Category Archives Securities

Here's an interesting order from the District of Kansas that was published right before the Thanksgiving holiday that demonstrates how a proposed class settlement can get denied not once, but twice, if counsel does not adequately represent all members of the putative absent class. In Better v. YRC Worldwide, No. 11-2072-KHV, 2013 WL 6060952 (D. Kan. Nov. 18, 2013), the parties were before the court for a second time for preliminary approval of a securities class action settlement. While the court initially denied approval because plaintiffs failed to satisfy the Rule 23 requirements of typicality and adequacy, it appears the parties did not sufficiently address these deficiencies the second time around. Specifically, the court identified three areas where the parties failed to protect the interests of the putative class: First, approval was denied because the Court found that the proposed settlement failed to provide any benefit to certain class members while requiring…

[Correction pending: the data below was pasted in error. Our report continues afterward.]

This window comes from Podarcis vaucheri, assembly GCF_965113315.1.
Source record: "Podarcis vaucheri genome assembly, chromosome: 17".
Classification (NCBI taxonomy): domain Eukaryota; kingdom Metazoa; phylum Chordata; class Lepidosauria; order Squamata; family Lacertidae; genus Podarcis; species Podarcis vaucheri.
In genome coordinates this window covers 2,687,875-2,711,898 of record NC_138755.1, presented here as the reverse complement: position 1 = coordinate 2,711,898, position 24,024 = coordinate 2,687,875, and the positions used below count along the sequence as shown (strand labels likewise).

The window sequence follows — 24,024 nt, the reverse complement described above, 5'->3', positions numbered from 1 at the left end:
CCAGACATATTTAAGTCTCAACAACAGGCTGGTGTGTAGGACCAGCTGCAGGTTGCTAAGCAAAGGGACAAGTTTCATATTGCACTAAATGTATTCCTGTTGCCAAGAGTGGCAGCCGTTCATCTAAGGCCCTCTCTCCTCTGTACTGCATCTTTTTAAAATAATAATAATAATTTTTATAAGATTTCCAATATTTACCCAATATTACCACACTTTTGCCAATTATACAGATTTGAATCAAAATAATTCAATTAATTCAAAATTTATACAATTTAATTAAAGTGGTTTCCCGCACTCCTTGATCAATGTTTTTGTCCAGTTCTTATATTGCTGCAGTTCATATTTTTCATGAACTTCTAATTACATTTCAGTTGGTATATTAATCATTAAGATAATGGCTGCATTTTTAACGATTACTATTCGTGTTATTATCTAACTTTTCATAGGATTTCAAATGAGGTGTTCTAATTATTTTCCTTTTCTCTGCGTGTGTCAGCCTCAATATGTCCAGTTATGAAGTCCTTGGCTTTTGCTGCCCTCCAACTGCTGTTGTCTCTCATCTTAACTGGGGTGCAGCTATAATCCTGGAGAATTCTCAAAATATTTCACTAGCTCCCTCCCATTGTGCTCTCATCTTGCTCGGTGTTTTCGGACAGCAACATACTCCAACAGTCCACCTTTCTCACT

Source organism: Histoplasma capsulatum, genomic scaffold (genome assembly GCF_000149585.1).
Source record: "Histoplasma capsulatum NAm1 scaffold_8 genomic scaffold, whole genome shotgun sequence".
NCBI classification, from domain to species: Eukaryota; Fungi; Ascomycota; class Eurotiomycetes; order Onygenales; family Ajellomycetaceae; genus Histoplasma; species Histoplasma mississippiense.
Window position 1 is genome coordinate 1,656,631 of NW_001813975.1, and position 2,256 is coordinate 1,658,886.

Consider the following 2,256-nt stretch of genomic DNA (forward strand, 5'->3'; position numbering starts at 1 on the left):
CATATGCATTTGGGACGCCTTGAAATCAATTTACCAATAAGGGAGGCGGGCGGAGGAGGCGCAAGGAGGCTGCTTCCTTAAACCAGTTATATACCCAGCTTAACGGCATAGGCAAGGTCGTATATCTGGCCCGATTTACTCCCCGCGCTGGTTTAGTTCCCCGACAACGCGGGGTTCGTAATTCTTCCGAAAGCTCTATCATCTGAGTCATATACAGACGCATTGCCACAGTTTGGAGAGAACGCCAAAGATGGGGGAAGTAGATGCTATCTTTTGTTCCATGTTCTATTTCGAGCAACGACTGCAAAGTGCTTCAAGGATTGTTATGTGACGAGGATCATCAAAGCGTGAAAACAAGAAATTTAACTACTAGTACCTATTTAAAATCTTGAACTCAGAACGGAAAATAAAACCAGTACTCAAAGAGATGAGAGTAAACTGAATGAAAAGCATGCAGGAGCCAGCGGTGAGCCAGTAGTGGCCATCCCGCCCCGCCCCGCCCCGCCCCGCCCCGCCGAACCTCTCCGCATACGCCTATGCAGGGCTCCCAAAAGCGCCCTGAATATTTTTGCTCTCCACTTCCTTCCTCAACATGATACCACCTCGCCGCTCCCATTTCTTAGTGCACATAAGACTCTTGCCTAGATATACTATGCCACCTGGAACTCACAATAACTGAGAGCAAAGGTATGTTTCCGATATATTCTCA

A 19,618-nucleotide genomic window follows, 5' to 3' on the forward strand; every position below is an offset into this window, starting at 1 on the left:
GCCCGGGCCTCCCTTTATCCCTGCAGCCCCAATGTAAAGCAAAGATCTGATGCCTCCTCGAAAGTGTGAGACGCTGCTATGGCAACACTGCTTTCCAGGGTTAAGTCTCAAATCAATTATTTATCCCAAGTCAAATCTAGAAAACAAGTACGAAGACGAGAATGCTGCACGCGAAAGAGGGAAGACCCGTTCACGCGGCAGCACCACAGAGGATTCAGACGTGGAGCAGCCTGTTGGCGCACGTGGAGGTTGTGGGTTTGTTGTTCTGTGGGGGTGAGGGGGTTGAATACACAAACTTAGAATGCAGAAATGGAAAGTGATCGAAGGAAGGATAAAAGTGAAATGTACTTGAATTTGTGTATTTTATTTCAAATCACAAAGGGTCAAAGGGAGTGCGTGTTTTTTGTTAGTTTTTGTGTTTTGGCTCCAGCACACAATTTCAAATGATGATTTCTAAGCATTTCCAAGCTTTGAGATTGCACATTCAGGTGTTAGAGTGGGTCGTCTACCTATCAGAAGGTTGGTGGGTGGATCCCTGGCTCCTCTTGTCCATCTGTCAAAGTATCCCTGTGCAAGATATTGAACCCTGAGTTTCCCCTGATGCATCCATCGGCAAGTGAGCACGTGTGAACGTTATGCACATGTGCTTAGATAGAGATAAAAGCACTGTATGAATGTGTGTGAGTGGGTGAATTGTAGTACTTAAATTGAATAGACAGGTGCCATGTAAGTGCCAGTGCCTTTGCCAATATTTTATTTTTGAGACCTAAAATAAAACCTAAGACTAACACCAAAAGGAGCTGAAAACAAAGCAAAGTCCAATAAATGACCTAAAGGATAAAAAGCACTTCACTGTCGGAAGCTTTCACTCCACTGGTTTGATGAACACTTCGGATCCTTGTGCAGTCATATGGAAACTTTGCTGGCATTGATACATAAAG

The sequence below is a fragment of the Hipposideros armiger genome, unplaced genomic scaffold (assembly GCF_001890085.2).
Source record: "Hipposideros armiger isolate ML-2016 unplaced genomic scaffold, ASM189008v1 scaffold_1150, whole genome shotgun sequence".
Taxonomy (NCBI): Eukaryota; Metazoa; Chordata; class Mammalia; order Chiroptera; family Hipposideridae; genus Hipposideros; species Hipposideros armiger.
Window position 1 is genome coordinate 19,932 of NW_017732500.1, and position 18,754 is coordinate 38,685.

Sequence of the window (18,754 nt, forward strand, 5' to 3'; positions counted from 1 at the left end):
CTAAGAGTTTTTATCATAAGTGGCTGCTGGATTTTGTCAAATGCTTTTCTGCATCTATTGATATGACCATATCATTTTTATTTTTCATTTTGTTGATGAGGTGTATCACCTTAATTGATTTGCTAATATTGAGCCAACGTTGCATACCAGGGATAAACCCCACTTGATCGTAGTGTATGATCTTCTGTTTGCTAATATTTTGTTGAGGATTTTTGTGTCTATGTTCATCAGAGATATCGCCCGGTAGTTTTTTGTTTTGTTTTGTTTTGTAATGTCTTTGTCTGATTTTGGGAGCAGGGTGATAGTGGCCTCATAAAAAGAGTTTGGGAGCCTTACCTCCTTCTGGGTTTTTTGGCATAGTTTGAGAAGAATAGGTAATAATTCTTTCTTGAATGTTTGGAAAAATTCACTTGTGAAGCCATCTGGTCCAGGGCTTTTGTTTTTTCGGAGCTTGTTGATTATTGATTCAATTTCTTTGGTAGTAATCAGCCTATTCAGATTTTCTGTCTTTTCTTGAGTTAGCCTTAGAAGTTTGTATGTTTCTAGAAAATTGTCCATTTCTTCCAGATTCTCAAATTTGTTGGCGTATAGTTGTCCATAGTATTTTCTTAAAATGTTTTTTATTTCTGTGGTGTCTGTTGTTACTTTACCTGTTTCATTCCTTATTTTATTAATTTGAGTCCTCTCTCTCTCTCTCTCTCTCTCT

The United States Supreme Court’s opinion in Amgen, Inc. v. Connecticut Retirement Plans and Trust Funds, 2013 WL 691001 (U.S., Feb. 27, 2013), presents a fascinating theoretical dilemma, but one with limited application beyond securities law.  Justice Scalia’s assertion in his dissent that Justice Ginsberg’s majority opinion expands the consequences of the Basic decision from “regrettable” to “arguably disastrous” may be an overstatement beyond the context of securities law.  The issue in this case was whether the proponent of certifying a securities class action under § 10(b) of the SEC Act of 1934 and SEC Rule 10b-5 is required to prove the element of materiality at the class certification stage.  The majority held that it did not, because materiality, while an element of the fraud on the market theory applicable to securities claims, was a merits issue.  This is of course not surprising, as courts have long been warned away…

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